The Mexica or Aztec began to arrive in the area as early as 1398, but efforts to dominate this area began in the 1420s. In the 1420s and 1430s, Cuernavaca and Jiutepec were conquered by Itzcoatl. In the middle of the century, other city-states in Morelos made war on Aztec-held Cuernavaca and the Aztecs used this as an excuse to conquer areas such as Yautepec,
Tetlama and other locations, eventually dominating the entire state. The inclusion of the area into the Aztec Empire was sealed with marriage of Aztec emperor Huitzilihuitl to Miahuaxochitl, daughter of the lord of Cuernavaca. This union produced a son who would become Aztec emperor Moctezuma Ilhuicamina. These conquered areas were allowed to keep their local political structures as long as tribute was regularly paid. This tribute mostly consisted of cotton items. The territory was divided into two tributary provinces, one centered on Cuernavaca and the other centered on Oaxtepec.
Moctezuma Ilhuicamina succeeded Izcóatl, and tradition has it that he established a botanical garden in Oaxtepec. He also vacationed in the warm springs at the foothills of the Ajusco, located in what is now a resort run by the Social Security Administration (IMSS). Moctezuma's favorite swimming area is thought to have been a nearby pond called "Poza Azul".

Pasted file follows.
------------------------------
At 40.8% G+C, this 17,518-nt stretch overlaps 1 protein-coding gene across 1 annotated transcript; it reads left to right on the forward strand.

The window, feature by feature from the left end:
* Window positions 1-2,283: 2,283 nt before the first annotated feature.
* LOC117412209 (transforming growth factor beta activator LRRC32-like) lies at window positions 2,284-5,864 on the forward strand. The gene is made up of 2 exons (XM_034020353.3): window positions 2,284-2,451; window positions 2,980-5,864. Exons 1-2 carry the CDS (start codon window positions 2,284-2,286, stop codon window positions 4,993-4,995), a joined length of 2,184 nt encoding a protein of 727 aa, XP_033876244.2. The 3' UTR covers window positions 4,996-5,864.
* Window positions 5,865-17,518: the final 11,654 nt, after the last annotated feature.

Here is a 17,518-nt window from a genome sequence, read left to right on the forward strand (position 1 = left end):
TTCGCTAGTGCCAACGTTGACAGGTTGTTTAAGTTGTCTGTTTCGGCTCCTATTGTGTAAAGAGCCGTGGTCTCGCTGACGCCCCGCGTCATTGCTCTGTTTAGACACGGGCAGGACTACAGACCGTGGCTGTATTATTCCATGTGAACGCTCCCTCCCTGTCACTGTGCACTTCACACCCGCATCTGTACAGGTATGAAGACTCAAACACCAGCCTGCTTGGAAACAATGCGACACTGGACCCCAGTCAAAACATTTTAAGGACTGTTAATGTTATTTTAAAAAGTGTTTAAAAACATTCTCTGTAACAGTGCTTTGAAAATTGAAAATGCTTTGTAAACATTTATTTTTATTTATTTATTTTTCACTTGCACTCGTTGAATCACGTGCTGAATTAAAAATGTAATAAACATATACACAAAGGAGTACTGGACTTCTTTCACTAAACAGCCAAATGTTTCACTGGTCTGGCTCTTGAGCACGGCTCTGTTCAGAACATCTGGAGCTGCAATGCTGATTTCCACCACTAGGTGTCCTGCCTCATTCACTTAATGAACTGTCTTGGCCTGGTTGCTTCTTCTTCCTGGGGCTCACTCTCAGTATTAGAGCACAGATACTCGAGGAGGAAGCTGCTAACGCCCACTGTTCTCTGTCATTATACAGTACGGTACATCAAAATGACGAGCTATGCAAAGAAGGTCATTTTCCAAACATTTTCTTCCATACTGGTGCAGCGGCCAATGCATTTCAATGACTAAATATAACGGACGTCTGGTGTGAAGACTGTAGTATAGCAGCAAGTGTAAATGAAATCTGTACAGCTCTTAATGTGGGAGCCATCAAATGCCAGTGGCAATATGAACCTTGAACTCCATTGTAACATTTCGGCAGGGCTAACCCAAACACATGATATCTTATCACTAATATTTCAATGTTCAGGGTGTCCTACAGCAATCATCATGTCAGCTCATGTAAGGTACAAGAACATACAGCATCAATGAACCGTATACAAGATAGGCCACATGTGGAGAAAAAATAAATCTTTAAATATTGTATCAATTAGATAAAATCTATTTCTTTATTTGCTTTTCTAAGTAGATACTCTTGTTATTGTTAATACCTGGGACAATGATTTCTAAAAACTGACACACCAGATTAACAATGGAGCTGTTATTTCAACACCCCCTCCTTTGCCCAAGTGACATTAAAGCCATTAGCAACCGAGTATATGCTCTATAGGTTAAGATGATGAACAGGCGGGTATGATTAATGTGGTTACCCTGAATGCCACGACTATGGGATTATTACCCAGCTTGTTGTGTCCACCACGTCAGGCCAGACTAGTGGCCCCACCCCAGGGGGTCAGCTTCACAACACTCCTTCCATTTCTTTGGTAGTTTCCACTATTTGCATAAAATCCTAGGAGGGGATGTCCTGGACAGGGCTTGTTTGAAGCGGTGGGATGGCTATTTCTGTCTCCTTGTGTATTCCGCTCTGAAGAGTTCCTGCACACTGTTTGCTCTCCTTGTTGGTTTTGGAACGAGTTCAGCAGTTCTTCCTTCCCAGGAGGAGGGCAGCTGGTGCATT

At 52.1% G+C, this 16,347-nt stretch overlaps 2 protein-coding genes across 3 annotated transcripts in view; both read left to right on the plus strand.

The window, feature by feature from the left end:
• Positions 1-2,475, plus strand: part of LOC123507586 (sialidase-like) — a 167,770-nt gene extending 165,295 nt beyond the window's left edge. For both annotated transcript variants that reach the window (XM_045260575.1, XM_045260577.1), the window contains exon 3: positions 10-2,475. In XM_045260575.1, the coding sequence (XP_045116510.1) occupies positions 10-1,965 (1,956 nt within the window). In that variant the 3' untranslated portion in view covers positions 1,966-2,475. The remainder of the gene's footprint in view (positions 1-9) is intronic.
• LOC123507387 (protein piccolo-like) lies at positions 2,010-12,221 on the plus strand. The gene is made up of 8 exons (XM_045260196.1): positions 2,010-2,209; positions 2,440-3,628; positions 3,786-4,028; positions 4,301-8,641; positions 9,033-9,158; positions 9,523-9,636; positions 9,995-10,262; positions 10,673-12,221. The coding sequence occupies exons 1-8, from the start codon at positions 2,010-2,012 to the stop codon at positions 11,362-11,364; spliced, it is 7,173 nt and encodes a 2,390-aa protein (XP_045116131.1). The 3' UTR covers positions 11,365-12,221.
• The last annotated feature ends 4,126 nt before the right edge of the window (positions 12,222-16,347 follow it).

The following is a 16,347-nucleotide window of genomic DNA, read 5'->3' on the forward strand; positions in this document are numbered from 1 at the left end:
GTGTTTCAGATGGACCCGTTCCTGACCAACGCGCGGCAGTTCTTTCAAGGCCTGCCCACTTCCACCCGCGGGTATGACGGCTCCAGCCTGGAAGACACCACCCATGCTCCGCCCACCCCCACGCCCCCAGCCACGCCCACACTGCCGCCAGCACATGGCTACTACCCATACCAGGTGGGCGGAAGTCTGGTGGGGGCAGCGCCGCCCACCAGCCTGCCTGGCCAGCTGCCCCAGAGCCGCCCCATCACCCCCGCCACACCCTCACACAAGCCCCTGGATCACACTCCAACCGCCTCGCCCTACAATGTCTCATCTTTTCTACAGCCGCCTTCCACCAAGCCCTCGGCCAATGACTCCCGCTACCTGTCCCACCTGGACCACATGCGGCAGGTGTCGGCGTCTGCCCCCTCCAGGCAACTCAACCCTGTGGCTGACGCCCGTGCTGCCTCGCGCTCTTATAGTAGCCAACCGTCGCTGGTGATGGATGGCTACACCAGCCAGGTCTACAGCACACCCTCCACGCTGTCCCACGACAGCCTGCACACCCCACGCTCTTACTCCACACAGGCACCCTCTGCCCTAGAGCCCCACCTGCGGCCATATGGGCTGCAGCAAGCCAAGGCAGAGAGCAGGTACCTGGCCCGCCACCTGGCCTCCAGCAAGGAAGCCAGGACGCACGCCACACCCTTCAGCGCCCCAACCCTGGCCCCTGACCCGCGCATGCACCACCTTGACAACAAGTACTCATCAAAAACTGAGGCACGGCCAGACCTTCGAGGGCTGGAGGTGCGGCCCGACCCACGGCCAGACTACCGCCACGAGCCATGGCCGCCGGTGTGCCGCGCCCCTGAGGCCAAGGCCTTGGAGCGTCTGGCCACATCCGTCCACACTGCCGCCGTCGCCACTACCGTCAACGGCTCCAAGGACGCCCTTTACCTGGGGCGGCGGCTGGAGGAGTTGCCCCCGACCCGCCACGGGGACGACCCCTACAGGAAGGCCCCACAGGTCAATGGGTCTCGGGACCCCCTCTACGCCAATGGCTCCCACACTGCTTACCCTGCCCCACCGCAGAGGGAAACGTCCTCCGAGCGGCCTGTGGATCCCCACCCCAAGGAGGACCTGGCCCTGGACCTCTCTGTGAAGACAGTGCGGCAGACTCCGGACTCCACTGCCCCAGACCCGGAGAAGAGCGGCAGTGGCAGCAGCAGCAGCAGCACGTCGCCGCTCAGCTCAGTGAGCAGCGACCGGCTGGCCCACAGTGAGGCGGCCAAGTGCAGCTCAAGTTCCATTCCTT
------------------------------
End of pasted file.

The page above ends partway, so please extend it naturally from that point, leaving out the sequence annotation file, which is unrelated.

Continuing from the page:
The Mexica built a number of fortifications in the area, notably in the hills called El Sobrerito and Tlatoani near Tlayacapan. The pyramid of Tepozteco (Tepoztlán) may have also been designed as a fort and lookout post. During this time, the Tlauhuica built the double-pyramid known as Teopanzolco in Cuernavaca.
Conquest and colonial period
Population estimates for the beginning of the 16th century are: Cuauhnáhuac, 50,000; Oaxtepec, 50,000; Yautepec, 30,000; Tepoztlán, 20,000; Totolapan, 20,000; and 12,000 each for Tlayacapan, Tetela,
Yecapitxtla, and Ocuituco.
The Spanish under Hernán Cortés arrived into central Mexico. After Cortés's defeat in Tenochtitlan (La Noche Triste) and retreat into Tlaxacala in 1520, he sent expeditions to Morelos. One of the first Mexicas to accept Spanish authority was in Ocuituco. After the fall of Tenochtitlan, the Spanish returned to Morelos to subdue the Tlahuicas in Cuernavaca in 1521, led by Gonzalo de Sandoval. However, the first attempt failed. The next attempt first took Yautepec, Oaxtepec and Jiutepec and after a fierce fight, finally took the city. He constructed the Palace of Cortés in this city five years later.